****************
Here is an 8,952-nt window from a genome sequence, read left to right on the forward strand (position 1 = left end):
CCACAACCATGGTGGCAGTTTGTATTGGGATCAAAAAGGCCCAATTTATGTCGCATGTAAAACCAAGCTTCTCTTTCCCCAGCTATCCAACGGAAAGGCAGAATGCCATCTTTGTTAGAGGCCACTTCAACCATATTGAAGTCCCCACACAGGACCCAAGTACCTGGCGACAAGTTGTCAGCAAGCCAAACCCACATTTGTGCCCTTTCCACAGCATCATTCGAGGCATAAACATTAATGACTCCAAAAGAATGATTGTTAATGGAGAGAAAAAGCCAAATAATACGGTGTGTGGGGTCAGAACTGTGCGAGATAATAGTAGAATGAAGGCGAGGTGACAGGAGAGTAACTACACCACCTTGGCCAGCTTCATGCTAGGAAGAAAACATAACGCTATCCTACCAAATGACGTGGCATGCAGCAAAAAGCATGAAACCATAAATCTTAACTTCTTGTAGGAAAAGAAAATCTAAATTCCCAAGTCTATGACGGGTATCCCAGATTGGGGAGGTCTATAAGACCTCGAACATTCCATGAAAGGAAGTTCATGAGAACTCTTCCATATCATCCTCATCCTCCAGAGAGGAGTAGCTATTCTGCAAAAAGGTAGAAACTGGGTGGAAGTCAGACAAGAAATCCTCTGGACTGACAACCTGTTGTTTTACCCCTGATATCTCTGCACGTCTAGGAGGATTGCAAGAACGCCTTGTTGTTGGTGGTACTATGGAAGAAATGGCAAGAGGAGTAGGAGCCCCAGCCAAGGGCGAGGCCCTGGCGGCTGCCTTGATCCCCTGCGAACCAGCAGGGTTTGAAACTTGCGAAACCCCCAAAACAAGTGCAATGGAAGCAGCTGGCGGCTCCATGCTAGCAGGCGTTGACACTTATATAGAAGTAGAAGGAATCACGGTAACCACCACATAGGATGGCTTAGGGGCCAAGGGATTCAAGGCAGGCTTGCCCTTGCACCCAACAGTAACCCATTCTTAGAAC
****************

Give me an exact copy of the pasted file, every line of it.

Here is an 8,952-nt window from a genome sequence, read left to right on the forward strand (position 1 = left end):
CCACAACCATGGTGGCAGTTTGTATTGGGATCAAAAAGGCCCAATTTATGTCGCATGTAAAACCAAGCTTCTCTTTCCCCAGCTATCCAACGGAAAGGCAGAATGCCATCTTTGTTAGAGGCCACTTCAACCATATTGAAGTCCCCACACAGGACCCAAGTACCTGGCGACAAGTTGTCAGCAAGCCAAACCCACATTTGTGCCCTTTCCACAGCATCATTCGAGGCATAAACATTAATGACTCCAAAAGAATGATTGTTAATGGAGAGAAAAAGCCAAATAATACGGTGTGTGGGGTCAGAACTGTGCGAGATAATAGTAGAATGAAGGCGAGGTGACAGGAGAGTAACTACACCACCTTGGCCAGCTTCATGCTAGGAAGAAAACATAACGCTATCCTACCAAATGACGTGGCATGCAGCAAAAAGCATGAAACCATAAATCTTAACTTCTTGTAGGAAAAGAAAATCTAAATTCCCAAGTCTATGACGGGTATCCCAGATTGGGGAGGTCTATAAGACCTCGAACATTCCATGAAAGGAAGTTCATGAGAACTCTTCCATATCATCCTCATCCTCCAGAGAGGAGTAGCTATTCTGCAAAAAGGTAGAAACTGGGTGGAAGTCAGACAAGAAATCCTCTGGACTGACAACCTGTTGTTTTACCCCTGATATCTCTGCACGTCTAGGAGGATTGCAAGAACGCCTTGTTGTTGGTGGTACTATGGAAGAAATGGCAAGAGGAGTAGGAGCCCCAGCCAAGGGCGAGGCCCTGGCGGCTGCCTTGATCCCCTGCGAACCAGCAGGGTTTGAAACTTGCGAAACCCCCAAAACAAGTGCAATGGAAGCAGCTGGCGGCTCCATGCTAGCAGGCGTTGACACTTATATAGAAGTAGAAGGAATCACGGTAACCACCACATAGGATGGCTTAGGGGCCAAGGGATTCAAGGCAGGCTTGCCCTTGCACCCAACAGTAACCCATTCTTAGAAC